Extending the Value of Immunization Information Systems
Twenty years ago, all states were planning or developing immunization information system (IIS) registries, which are confidential systems for collecting data about the population of vaccinated individuals within a geographic area. Today, all 50 states, the District of Columbia and all U.S. territories have at least one regional or local IIS.
These systems serve the vital purpose of enabling healthcare authorities to pinpoint communities whose residents largely have not been vaccinated against diseases so that steps can be taken to address the issue. Their value in promoting community health will only grow when a vaccine for COVID-19 becomes available to help people generate antibodies to fight the virus.
But there are opportunities to leverage these systems in other ways. Being heavily standards-based, they can be the repository of data regarding individuals’ potential immunity to new and deadly viruses based on antibody tests. Antibodies to combat a specific disease are present not only in individuals who were diagnosed with and recovered from that disease, but also likely are present in people who didn’t seek medical help because they were asymptomatic or had such mild symptoms that they didn’t even realize they were infected.
Public health officials can use this data to discover if large numbers of people in a certain area have developed immunities as well as communities where relatively few people have developed immunities. They can then prepare for potentially significant outbreaks there, taking steps such as providing hospitals in the vicinity with necessary healthcare equipment. And, once a vaccine is created, that data could heavily target these communities to raise immunization rates.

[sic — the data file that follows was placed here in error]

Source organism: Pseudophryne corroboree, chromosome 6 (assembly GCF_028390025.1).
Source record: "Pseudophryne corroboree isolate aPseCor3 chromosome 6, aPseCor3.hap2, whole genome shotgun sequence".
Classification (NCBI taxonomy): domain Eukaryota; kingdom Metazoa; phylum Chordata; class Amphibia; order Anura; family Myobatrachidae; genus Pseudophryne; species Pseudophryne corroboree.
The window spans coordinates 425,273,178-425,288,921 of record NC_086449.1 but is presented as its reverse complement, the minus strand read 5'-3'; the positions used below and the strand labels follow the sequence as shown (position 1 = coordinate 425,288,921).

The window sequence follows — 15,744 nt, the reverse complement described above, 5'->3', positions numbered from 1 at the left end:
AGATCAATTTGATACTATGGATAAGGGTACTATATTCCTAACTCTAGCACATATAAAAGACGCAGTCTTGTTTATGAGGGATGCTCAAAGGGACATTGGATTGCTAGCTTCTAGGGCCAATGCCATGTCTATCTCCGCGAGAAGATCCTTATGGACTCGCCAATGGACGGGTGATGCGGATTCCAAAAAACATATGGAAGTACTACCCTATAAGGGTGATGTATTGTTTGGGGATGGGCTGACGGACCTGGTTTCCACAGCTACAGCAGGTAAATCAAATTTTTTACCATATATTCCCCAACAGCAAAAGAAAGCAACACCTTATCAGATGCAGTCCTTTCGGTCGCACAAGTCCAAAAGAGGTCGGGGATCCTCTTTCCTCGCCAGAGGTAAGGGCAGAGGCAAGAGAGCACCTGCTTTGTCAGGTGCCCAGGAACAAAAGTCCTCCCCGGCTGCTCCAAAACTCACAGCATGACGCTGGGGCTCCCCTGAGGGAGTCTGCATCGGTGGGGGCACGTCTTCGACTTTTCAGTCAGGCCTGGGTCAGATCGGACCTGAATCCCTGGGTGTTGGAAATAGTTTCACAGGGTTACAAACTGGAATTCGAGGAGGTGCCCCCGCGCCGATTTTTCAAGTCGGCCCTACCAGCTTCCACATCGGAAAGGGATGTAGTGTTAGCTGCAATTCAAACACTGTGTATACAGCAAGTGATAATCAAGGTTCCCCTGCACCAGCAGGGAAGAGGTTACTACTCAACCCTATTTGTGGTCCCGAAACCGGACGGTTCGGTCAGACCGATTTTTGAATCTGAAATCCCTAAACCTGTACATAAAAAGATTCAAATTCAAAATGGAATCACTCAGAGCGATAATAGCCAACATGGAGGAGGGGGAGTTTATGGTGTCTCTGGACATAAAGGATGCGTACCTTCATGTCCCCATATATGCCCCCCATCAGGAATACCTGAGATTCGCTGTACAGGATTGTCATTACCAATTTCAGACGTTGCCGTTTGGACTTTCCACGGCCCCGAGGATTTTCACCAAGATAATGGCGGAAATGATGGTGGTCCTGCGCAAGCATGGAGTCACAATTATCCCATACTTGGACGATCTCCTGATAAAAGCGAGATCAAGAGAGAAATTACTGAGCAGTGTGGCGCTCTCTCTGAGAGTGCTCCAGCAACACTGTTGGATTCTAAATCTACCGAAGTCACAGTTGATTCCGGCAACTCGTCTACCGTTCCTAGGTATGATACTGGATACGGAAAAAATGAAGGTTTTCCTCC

Being able to track this information would be of immense help in our current situation, of course, but equally viable for future disease outbreaks for which there is yet no vaccine. Economists and futurists predict by the year 2050, infectious diseases will be the number one killer in the world.
It’s important that the medical community embrace this approach to storing antibody test data. When doctors store patients’ test results exclusively in their own electronic health management (EHR) systems, its shareability and therefore its usability can be limited. That said, similar regulations to those that already exist about obtaining patients’ consent to sharing personal immunization data and ensuring that their private information remains safe in the IIS will be required when it comes to antibody testing data as well.
Hopefully, by coupling antibody testing and immunization together in the same system we will be able to capture knowledge that can help guide us through public health crises to come.